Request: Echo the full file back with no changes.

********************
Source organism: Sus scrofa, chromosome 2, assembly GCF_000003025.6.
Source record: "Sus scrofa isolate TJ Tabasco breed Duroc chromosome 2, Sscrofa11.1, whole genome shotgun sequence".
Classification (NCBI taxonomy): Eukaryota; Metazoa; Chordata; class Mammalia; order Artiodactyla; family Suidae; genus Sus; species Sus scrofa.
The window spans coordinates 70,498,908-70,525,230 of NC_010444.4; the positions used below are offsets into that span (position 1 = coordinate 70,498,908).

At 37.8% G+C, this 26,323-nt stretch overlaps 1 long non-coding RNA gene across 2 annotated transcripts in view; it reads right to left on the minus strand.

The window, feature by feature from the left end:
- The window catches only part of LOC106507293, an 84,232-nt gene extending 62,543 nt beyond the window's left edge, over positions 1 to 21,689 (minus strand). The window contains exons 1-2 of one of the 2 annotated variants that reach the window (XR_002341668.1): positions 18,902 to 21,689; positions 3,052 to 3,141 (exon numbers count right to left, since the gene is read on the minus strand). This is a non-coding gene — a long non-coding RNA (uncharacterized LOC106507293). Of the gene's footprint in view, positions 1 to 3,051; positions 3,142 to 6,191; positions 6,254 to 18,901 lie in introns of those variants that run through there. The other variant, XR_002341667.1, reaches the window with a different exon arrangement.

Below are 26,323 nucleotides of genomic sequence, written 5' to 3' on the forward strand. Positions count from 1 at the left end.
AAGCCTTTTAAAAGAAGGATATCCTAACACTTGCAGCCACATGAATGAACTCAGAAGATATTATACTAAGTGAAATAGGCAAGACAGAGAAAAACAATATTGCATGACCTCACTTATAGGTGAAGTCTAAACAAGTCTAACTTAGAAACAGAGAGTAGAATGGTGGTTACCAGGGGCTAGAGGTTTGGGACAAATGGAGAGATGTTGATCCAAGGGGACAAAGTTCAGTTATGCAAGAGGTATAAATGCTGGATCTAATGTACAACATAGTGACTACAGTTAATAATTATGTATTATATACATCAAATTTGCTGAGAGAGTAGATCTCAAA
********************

Source organism: Sus scrofa, chromosome 2, assembly GCF_000003025.6.
Source record: "Sus scrofa isolate TJ Tabasco breed Duroc chromosome 2, Sscrofa11.1, whole genome shotgun sequence".
Classification (NCBI taxonomy): Eukaryota; Metazoa; Chordata; class Mammalia; order Artiodactyla; family Suidae; genus Sus; species Sus scrofa.
The window spans coordinates 70,498,908-70,525,230 of NC_010444.4; the positions used below are offsets into that span (position 1 = coordinate 70,498,908).

At 37.8% G+C, this 26,323-nt stretch overlaps 1 long non-coding RNA gene across 2 annotated transcripts in view; it reads right to left on the minus strand.

The window, feature by feature from the left end:
- The window catches only part of LOC106507293, an 84,232-nt gene extending 62,543 nt beyond the window's left edge, over positions 1 to 21,689 (minus strand). The window contains exons 1-2 of one of the 2 annotated variants that reach the window (XR_002341668.1): positions 18,902 to 21,689; positions 3,052 to 3,141 (exon numbers count right to left, since the gene is read on the minus strand). This is a non-coding gene — a long non-coding RNA (uncharacterized LOC106507293). Of the gene's footprint in view, positions 1 to 3,051; positions 3,142 to 6,191; positions 6,254 to 18,901 lie in introns of those variants that run through there. The other variant, XR_002341667.1, reaches the window with a different exon arrangement.

Below are 26,323 nucleotides of genomic sequence, written 5' to 3' on the forward strand. Positions count from 1 at the left end.
AAGCCTTTTAAAAGAAGGATATCCTAACACTTGCAGCCACATGAATGAACTCAGAAGATATTATACTAAGTGAAATAGGCAAGACAGAGAAAAACAATATTGCATGACCTCACTTATAGGTGAAGTCTAAACAAGTCTAACTTAGAAACAGAGAGTAGAATGGTGGTTACCAGGGGCTAGAGGTTTGGGACAAATGGAGAGATGTTGATCCAAGGGGACAAAGTTCAGTTATGCAAGAGGTATAAATGCTGGATCTAATGTACAACATAGTGACTACAGTTAATAATTATGTATTATATACATCAAATTTGCTGAGAGAGTAGATCTCAAA